A new technique for coconut (Cocos nucifera) germplasm collection from remote sites: culturability of embryos following low-temperature incubation

Samosir, Y. M. S., Godwin, I. D. and Adkins, S. W. (1999) A new technique for coconut (Cocos nucifera) germplasm collection from remote sites: culturability of embryos following low-temperature incubation. Australian Journal of Botany, 47 1: 69-75. doi:10.1071/BT97067


Author Samosir, Y. M. S.
Godwin, I. D.
Adkins, S. W.
Title A new technique for coconut (Cocos nucifera) germplasm collection from remote sites: culturability of embryos following low-temperature incubation
Journal name Australian Journal of Botany   Check publisher's open access policy
ISSN 0067-1924
Publication date 1999
Sub-type Article (original research)
DOI 10.1071/BT97067
Volume 47
Issue 1
Start page 69
End page 75
Total pages 7
Place of publication Canberra
Publisher CSIRO
Collection year 1999
Language eng
Subject C1
620205 Tropical fruit
300399 Horticulture not elsewhere classified
Abstract A new technique for coconut (Cocos nucifera L.) germplasm collection was evaluated in the laboratory and tested in the field in Indonesia. The technique involved the non-sterile isolation of embryos, and incubation in sterile ascorbic acid solution (1 mg L-1) at 5 +/- 1 degrees C in the dark. During this incubation period the embryos could be transported and/or stored for a period of up to 4 days without embryo viability loss. Following this period the embryos were surface sterilised with sodium hypochlorite (1.5% w/v) for 20 min, washed with sterile water and cultured in a liquid Y3 basal nutrient medium supplemented with Morel and Wetmore vitamins, sucrose (175 mM) and activated charcoal (2.5 g L-1). After two weeks the embryos were subcultured onto a solid medium of similar constitution to encourage germination. Germinated embryos grew and produced healthy plants with normal morphology. Despite mild chilling injury as indicated by elevated ethylene production and solute leakage, the transported embryos retained viability with normal morphology. Using the low-temperature incubation treatment, the microorganism density in the ascorbic acid solution was kept low while that around other embryos kept at higher temperatures (25 degrees C) increased. Even though embryos were exposed to a low-temperature treatment for up to 4 days they were able to germinate (95% viable) and grow in an identical fashion to freshly cultured embryos.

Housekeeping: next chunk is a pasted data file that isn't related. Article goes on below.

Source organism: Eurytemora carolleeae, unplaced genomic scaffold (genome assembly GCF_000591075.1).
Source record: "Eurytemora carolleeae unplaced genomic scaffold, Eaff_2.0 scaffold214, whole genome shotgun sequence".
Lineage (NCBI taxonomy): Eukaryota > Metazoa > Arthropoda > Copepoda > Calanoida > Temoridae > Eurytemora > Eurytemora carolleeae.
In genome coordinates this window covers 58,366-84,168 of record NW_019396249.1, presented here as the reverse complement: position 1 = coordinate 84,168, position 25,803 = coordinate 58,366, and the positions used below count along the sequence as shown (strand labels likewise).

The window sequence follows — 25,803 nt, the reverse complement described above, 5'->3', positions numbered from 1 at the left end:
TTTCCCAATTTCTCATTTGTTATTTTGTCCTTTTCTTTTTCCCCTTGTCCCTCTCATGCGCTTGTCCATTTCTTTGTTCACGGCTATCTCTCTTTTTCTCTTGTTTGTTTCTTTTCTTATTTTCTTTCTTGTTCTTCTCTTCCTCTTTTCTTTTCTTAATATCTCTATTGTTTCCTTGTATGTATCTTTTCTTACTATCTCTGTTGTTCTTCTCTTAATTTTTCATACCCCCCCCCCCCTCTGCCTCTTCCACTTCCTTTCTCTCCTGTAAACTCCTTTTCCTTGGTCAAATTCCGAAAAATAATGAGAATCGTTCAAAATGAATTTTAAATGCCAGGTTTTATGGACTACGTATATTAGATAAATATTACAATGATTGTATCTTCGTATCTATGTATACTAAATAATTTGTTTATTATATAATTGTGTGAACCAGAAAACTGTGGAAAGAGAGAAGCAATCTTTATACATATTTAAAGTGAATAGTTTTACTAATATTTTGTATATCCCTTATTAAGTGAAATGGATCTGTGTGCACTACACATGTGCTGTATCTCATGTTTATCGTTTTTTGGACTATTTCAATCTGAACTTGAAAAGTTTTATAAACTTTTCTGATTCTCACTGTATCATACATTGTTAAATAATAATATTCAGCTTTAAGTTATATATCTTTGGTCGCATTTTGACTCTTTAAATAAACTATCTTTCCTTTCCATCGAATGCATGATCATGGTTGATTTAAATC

Keyword Plant Sciences
Chilling Injury
Growth
Ethylene
Q-Index Code C1

Document type: Journal Article
Sub-type: Article (original research)
Collection: School of Agriculture and Food Sciences
 
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